Outspoken - Bitter Shovel
2 1/2 (out of 5 stars)
Reviewed: Feb. 24, 2003
Review by Tony BonyataIf we were to believe everything that publicity bios throw at us, then we may just be conned into thinking that the Louisville, Kentucky-based quintet Outspoken might sound akin to something along the lines of Ozzy Skynyrd.
The description of their debut album Bitter Shovel as a "combination of southern rock sensibilities (what the?!) fused with menacing atmosphere" seems to miss the point completely, however. Sounding more like they've grown up in the Pacific Northwest than in The South, Bitter Shovel instead carefully teeters the line between grunge rock, heavy metal and latter day alternative rock, without necessarily subscribing to any one of them whole-heartedly. And while they may hail from down yonder the Mason-Dixon line don't believe for a second that there's any behind-the-barn inbreeding from kinfolk such as the Allmans, Coach Skynyrd or Ms. Hatchet into their music.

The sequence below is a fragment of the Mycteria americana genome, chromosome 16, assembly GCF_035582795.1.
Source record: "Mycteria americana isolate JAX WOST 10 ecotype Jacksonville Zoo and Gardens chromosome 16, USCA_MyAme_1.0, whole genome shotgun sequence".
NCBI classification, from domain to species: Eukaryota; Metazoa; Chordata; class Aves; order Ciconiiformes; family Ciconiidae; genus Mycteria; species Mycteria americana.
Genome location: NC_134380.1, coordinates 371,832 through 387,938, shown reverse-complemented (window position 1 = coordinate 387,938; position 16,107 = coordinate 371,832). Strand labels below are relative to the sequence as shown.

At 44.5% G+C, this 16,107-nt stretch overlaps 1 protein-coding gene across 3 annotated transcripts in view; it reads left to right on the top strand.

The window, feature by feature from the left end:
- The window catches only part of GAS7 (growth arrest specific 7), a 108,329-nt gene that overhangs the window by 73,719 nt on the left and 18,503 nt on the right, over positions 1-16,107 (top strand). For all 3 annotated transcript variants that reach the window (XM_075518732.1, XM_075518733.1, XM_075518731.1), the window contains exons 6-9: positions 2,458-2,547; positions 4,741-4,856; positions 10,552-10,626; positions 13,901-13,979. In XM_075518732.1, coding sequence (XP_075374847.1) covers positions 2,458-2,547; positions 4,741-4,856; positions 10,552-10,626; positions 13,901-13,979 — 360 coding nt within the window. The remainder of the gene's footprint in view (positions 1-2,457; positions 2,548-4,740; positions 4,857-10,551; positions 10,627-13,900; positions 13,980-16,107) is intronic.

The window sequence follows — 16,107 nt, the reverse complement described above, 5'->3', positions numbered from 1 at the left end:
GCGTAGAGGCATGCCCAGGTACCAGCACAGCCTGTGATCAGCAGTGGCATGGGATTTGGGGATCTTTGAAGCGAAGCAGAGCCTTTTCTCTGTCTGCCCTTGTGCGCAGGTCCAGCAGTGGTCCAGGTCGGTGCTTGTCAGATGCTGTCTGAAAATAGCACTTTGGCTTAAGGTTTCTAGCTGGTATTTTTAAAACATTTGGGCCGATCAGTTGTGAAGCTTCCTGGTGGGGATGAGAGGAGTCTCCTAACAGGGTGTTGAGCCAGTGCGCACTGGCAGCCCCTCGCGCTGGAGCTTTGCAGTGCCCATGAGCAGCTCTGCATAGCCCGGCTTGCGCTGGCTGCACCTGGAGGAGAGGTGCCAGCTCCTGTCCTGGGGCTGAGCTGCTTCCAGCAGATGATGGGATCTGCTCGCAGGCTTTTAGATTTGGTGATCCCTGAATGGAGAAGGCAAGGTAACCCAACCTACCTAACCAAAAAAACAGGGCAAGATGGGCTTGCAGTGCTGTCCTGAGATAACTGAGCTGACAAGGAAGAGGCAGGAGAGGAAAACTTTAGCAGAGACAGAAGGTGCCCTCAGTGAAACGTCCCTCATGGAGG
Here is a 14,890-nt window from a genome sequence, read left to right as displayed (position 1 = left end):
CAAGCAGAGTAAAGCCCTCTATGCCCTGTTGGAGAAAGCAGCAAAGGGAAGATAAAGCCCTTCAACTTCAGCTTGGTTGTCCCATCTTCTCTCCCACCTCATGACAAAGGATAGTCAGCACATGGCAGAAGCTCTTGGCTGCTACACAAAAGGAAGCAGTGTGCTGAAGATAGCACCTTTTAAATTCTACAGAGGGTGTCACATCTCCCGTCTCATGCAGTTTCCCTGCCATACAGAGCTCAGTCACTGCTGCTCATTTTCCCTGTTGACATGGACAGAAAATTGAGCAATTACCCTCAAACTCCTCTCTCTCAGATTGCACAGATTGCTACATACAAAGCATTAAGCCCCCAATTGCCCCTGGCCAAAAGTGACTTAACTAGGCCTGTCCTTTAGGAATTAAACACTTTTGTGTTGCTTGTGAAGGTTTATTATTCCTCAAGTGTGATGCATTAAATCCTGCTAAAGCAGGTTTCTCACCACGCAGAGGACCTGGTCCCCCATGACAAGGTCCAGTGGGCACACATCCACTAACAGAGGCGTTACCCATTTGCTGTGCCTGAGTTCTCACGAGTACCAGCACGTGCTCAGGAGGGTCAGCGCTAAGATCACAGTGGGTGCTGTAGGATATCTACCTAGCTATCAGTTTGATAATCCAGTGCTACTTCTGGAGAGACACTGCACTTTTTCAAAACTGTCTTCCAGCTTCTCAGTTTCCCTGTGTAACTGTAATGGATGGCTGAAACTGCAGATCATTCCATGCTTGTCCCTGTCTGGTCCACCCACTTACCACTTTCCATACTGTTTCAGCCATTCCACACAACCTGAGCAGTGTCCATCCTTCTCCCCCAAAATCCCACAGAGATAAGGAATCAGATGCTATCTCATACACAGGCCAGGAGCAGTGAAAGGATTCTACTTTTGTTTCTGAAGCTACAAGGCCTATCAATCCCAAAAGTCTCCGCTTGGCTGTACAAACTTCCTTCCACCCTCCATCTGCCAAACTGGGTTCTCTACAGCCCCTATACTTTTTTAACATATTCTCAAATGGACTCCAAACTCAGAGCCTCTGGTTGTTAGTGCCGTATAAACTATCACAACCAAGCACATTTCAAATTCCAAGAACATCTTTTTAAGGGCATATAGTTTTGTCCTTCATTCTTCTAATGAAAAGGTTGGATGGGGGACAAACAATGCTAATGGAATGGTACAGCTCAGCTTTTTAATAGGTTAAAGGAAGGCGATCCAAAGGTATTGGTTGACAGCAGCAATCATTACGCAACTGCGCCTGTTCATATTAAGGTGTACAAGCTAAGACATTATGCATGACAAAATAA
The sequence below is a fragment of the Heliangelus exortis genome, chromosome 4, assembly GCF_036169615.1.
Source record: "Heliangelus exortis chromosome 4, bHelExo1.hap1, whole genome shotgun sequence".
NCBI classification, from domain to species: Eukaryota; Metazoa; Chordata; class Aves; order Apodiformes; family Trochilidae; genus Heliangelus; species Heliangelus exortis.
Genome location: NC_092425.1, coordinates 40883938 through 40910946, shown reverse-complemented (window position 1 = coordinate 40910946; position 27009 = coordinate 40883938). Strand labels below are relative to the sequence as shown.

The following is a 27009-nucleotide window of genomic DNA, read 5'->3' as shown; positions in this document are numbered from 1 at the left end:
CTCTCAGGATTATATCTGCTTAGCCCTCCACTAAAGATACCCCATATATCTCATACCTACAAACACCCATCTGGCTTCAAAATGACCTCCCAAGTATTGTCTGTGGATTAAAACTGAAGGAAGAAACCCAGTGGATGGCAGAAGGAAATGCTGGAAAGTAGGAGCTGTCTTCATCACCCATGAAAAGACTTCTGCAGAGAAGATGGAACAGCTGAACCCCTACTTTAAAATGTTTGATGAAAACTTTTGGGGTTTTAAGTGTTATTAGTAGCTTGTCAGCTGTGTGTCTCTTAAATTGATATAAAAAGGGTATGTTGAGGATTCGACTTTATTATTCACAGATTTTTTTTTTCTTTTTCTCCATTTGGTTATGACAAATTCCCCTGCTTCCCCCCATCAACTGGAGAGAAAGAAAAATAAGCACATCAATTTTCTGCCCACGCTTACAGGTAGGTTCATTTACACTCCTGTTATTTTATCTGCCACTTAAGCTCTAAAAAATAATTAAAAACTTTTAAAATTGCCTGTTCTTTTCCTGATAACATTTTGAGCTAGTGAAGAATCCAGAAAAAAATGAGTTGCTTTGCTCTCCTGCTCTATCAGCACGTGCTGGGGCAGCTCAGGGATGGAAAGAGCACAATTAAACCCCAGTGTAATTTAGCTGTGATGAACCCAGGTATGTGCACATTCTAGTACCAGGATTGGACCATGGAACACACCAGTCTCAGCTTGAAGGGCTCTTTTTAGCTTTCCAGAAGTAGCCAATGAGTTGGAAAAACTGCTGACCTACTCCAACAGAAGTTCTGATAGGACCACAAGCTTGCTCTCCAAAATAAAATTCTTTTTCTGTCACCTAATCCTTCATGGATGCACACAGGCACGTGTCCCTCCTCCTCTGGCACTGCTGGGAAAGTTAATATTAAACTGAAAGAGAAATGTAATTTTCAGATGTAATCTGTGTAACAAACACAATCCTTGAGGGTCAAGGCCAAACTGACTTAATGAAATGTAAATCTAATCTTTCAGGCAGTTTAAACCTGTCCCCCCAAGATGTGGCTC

Built on the double guitar (Kevin McCreery and Shaun Kennedy), bass (Frank Green), drums (Donnie Highland) and vocals (David "E" Frazier) rock prototype, the sounds on Bitter Shovel are far from groundbreaking, as immediate comparisons to bands such as Alice In Chains, Tool and the Deftones spring to mind through their mix of heavy guitars, creepy minor chord progressions and soaring vocals. But when the band locks into one of their many heavy, hypnotic grooves, as on "Feel This," "Now" or the title track, or when they add a sinister bite to the dark pop of "Loose End," the band seems to confidently stand on their own two.
And just to make sure that all the bases were covered here, they've also added the obligatory Bic lighter-waving power ballad of "Way I Am," complete with a forced string section waltzing over a clunky two-step rhythm. Thankfully, however, they've seen to it to keep the schmaltz like this to a minimum and instead rock like there's no tomorrow...only yesterday.
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